Trigonometry (11th Edition) Clone

Published by Pearson
ISBN 10: 978-0-13-421743-7
ISBN 13: 978-0-13421-743-7

Chapter 5 - Trigonometric Identities - Section 5.5 Double-Angle Identities - 5.5 Exercises - Page 237: 53



Work Step by Step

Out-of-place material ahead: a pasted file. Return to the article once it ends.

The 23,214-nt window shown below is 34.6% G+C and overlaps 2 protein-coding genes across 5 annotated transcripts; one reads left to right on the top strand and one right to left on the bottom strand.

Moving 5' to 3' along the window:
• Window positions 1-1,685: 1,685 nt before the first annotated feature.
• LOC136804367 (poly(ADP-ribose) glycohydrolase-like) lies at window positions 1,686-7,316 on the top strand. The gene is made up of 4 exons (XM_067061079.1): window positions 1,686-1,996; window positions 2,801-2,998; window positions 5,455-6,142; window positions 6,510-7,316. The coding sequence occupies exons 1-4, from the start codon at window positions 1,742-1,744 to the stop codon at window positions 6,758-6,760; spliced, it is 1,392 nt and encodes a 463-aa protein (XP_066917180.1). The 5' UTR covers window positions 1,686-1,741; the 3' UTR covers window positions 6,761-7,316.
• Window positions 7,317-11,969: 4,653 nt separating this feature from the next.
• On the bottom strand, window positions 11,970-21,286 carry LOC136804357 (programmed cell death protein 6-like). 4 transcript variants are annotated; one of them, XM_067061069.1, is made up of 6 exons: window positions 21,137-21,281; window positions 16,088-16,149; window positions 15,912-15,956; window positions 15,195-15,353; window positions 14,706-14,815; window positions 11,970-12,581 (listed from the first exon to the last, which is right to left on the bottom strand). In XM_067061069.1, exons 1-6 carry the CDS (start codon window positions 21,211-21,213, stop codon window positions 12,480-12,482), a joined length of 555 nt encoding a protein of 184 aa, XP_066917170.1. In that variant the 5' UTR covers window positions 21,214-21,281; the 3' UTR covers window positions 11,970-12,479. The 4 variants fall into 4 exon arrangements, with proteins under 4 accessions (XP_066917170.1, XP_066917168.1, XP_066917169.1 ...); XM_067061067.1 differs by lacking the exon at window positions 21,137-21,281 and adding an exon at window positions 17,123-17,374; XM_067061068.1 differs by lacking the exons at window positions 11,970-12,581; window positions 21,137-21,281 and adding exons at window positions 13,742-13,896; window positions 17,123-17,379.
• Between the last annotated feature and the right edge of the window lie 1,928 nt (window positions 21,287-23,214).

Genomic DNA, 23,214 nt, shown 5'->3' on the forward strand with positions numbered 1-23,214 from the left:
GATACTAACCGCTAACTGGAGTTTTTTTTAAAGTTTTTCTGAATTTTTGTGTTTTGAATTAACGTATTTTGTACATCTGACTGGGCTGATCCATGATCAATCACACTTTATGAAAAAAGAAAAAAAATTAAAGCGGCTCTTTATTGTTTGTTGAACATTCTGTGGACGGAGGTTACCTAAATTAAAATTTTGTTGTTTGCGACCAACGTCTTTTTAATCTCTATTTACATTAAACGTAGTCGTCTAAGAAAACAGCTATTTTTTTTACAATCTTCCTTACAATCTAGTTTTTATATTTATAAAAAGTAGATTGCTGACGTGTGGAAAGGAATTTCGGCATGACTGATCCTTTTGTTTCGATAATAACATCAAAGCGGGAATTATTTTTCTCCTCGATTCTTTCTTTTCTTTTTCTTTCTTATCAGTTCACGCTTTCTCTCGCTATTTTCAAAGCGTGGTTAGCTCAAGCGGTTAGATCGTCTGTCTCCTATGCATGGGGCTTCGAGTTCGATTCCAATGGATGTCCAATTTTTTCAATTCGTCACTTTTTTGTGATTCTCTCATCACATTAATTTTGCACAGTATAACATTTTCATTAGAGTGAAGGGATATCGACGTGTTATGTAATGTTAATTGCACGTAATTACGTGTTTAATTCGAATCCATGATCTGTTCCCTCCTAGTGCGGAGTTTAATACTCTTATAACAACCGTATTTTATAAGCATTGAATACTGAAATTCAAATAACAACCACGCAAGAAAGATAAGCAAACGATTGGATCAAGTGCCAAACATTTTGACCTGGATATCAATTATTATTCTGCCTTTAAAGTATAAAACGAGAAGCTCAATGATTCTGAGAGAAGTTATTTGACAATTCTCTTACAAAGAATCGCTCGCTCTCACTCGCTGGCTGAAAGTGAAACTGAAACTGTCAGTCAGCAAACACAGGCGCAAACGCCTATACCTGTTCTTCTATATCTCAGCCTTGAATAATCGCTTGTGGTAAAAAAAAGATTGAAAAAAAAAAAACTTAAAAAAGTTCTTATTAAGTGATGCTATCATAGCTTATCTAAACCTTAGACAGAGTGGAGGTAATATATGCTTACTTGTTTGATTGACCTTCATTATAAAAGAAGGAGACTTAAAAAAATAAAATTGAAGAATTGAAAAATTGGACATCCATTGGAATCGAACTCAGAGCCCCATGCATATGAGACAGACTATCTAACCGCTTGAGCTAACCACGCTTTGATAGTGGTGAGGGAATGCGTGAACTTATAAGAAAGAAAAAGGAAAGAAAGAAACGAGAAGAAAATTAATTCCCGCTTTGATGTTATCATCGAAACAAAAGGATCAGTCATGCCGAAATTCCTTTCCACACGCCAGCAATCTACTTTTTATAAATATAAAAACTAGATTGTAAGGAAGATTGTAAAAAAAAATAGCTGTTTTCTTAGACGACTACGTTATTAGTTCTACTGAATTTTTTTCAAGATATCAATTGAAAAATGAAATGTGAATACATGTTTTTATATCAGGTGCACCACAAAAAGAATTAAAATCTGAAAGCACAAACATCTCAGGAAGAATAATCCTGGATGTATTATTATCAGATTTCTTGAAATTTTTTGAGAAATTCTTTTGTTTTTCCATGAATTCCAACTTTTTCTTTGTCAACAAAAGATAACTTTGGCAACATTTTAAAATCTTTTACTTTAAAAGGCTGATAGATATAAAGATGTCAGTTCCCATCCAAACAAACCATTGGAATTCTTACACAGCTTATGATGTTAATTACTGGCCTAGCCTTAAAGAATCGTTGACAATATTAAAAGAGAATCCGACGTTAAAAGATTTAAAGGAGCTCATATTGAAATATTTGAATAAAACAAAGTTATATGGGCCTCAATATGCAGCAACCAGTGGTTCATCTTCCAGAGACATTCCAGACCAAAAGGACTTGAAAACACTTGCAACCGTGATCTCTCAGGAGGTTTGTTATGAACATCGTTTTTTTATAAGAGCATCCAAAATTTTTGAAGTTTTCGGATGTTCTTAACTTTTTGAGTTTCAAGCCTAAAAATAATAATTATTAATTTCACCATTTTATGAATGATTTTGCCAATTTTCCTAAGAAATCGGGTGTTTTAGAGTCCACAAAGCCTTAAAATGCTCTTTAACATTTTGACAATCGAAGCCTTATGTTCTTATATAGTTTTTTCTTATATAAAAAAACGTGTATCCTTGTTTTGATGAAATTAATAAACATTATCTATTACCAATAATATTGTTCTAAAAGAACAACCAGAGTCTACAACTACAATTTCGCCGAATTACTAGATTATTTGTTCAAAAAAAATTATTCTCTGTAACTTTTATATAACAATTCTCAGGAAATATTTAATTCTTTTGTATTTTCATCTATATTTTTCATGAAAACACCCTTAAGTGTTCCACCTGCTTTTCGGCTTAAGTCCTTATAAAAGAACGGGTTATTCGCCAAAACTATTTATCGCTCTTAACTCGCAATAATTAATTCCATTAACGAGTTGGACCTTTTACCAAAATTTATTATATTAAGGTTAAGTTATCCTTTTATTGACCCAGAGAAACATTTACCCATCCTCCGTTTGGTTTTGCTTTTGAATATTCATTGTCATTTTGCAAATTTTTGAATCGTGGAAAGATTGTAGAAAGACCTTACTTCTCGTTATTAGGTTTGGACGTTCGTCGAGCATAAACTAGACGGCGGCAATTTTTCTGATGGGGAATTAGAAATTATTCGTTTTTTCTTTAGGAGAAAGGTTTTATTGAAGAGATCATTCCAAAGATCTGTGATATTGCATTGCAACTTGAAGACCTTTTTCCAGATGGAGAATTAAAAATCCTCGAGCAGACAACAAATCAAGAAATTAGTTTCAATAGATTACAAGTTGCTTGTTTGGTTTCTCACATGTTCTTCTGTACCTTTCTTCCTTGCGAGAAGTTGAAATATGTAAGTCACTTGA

Use a graphing utility to graph the given expression. (Refer to the graph below,) Notice that the graph is identical with the graph of $\cos{2x}$. This means that $\cos^4{x}-\sin^4{x}=\cos{(2x)}$. The given expression can be written as: $(\cos^2{x})^2-(\sin^2{x})^2$ Factor the expression using the formula $a^2-b^2=(a-b)(a+b)$ where $a=\cos^2{x}$ and $b=\sin^2{x}$ to obtain: $$(\cos^2{x})^2-(\sin^2{x})^2=\left(\cos^2{x}-\sin^2{x}\right)\left(\cos^2{x}+\sin^2{x}\right)$$ Since $\cos^2{x}+\sin^2{x}=1$. then the equation above simplifies to: \begin{align*} (\cos^2{x})^2-(\sin^2{x})^2&=(\cos^2{x}-\sin^2{x})(1)\\ (\cos^2{x})^2-(\sin^2{x})^2&=(\cos^2{x}-\sin^2{x})\\ \end{align*} Recall: $\cos{(2x)}=\cos^2{x} - \sin^2{x}$ Thus, the equation above becomes: $$(\cos^2{x})^2-(\sin^2{x})^2=\cos{(2x)}$$ Therefore, $$\cos^4{x}-\sin^4{x}=\cos{(2x)}$$
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